The federal government unveiled a computer program last November designed to help Medicare beneficiaries figure out which prescription drug plan best meets their needs.
Medicare has included a drug benefit since Jan. 1, 2006, but some advocacy groups fear the myriad choices and the program’s complexities could discourage the nation’s elderly and disabled from enrolling.
The program on Medicare’s Web site will allow beneficiaries to plug in such information as the type of drugs they take and how much of a monthly premium or deductible they would be willing to pay. The program will then sort through the plans offered in their communities and list those that meet the beneficiaries’ criteria. Estimates of annual cost are also included.
Mark McClellan, administrator for the Centers for Medicare and Medicaid Services, acknowledged the process of comparing so many plans can be daunting. However, he said the competition leads to better benefits.
“The alternative is having one drug plan that does not reflect what some want, and that costs more and offers less coverage than what is available now,” McClellan said.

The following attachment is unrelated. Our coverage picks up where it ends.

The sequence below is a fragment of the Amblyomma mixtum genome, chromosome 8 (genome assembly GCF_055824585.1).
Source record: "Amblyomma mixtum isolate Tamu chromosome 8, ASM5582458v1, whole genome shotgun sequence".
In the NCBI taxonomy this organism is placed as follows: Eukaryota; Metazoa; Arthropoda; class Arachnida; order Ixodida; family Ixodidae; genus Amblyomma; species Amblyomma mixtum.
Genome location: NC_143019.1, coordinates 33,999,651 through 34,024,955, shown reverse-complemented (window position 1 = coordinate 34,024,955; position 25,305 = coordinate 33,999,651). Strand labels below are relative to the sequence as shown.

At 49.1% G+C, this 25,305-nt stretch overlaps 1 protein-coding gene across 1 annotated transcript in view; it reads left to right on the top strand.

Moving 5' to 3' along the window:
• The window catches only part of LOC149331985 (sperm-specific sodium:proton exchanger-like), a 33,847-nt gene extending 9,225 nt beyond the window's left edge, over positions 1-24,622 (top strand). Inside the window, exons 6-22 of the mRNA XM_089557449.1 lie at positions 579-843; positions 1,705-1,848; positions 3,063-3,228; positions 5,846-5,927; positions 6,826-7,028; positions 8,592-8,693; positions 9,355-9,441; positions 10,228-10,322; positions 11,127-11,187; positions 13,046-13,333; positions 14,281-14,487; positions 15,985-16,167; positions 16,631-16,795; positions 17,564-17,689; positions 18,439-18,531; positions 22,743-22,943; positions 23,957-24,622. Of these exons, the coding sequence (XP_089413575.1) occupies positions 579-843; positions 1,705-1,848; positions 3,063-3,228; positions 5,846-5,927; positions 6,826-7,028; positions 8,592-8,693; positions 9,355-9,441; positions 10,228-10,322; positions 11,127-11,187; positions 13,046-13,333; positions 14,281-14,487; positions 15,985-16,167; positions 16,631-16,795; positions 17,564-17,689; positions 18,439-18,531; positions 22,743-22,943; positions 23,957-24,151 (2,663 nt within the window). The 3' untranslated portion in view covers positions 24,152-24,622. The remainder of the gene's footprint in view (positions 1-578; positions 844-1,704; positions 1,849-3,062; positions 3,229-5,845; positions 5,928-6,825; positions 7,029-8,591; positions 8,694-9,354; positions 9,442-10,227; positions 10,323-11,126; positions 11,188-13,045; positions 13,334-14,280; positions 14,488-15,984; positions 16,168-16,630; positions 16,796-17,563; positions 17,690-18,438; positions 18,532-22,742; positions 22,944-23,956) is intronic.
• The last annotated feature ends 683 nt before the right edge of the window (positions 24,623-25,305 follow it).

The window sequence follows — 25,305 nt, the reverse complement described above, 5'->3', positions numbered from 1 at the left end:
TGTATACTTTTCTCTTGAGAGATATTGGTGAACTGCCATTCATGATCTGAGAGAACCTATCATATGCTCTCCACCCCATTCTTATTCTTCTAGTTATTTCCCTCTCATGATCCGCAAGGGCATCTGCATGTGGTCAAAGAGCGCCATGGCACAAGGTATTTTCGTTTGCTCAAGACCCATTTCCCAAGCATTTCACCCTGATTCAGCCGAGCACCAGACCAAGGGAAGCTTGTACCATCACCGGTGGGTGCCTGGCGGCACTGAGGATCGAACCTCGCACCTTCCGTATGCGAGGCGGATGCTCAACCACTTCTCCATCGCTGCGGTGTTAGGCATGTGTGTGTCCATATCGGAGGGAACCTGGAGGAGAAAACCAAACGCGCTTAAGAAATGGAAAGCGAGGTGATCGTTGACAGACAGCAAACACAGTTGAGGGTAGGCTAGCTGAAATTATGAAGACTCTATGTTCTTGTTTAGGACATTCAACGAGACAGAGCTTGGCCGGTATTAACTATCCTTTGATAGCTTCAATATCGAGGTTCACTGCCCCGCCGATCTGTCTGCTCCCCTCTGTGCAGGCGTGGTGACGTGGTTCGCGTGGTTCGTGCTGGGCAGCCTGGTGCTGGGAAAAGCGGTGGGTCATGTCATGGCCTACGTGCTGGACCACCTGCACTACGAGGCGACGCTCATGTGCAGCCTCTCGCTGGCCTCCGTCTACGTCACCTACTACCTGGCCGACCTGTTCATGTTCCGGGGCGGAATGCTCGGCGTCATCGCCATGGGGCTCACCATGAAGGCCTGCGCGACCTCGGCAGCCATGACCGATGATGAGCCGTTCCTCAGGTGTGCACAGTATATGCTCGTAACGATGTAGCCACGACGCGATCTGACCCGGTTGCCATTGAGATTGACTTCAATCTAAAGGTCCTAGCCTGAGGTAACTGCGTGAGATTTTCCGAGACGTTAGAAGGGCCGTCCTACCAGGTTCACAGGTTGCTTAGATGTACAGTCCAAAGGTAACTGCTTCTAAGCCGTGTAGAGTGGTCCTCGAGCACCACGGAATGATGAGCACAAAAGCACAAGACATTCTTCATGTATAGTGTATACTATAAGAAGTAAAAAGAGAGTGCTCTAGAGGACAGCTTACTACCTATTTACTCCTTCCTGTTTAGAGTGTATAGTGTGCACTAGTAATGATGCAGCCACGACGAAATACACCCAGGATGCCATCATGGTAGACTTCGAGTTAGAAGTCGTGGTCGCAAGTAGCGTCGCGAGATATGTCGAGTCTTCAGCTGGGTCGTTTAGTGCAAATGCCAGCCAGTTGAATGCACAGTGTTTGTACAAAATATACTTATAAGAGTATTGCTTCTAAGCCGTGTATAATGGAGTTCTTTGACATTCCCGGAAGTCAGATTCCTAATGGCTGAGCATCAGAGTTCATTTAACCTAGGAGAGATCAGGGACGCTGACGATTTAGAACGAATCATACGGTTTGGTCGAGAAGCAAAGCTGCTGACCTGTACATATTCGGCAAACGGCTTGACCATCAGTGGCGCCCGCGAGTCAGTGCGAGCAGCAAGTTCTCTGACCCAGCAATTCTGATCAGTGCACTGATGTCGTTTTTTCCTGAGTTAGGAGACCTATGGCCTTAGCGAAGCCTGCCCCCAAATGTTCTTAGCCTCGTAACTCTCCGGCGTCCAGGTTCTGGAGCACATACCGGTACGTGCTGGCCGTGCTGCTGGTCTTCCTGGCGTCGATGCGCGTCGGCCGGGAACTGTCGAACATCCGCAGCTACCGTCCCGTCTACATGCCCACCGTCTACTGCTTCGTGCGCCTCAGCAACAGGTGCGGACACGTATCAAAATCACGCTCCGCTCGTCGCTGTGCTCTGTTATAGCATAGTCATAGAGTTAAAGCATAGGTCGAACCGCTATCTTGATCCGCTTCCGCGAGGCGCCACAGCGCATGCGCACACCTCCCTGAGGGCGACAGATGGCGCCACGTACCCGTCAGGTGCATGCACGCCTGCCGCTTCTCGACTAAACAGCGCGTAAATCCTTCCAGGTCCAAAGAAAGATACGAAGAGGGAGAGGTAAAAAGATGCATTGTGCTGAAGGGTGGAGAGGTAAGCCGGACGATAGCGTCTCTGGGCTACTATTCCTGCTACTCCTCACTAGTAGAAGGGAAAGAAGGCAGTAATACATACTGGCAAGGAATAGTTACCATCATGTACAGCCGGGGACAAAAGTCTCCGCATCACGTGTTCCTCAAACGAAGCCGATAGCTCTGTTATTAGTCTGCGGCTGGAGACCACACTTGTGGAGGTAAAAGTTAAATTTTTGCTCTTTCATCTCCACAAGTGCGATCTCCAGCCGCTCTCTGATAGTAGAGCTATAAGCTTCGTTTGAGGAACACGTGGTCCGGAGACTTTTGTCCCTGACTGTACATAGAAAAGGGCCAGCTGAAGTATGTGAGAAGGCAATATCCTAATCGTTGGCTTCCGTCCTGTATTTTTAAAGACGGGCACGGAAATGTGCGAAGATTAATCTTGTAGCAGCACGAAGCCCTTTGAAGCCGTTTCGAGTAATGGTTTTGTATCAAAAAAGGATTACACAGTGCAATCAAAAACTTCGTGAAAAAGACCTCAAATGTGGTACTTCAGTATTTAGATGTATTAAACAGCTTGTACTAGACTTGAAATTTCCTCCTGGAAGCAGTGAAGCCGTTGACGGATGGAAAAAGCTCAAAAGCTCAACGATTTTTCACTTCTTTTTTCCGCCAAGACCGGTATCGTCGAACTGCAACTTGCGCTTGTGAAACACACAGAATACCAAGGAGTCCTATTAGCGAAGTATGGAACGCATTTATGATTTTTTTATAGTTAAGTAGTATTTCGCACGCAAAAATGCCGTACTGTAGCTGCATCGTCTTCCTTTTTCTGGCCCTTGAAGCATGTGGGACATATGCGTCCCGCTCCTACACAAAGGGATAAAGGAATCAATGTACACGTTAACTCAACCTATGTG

Enrollment for prescription drug coverage began Nov. 15, 2006. The average Medicare beneficiary can expect to save about 50 percent on prescription drug expenses, the Bush administration predicts. The cost to the federal government of subsidizing that coverage is estimated at $720 billion over 10 years.
McClellan also stressed that beneficiaries uncomfortable with computers could call 1-800-MEDICARE with the criteria they consider most important, and workers will do the search for them. Last week, about 800,000 people called the phone bank for help.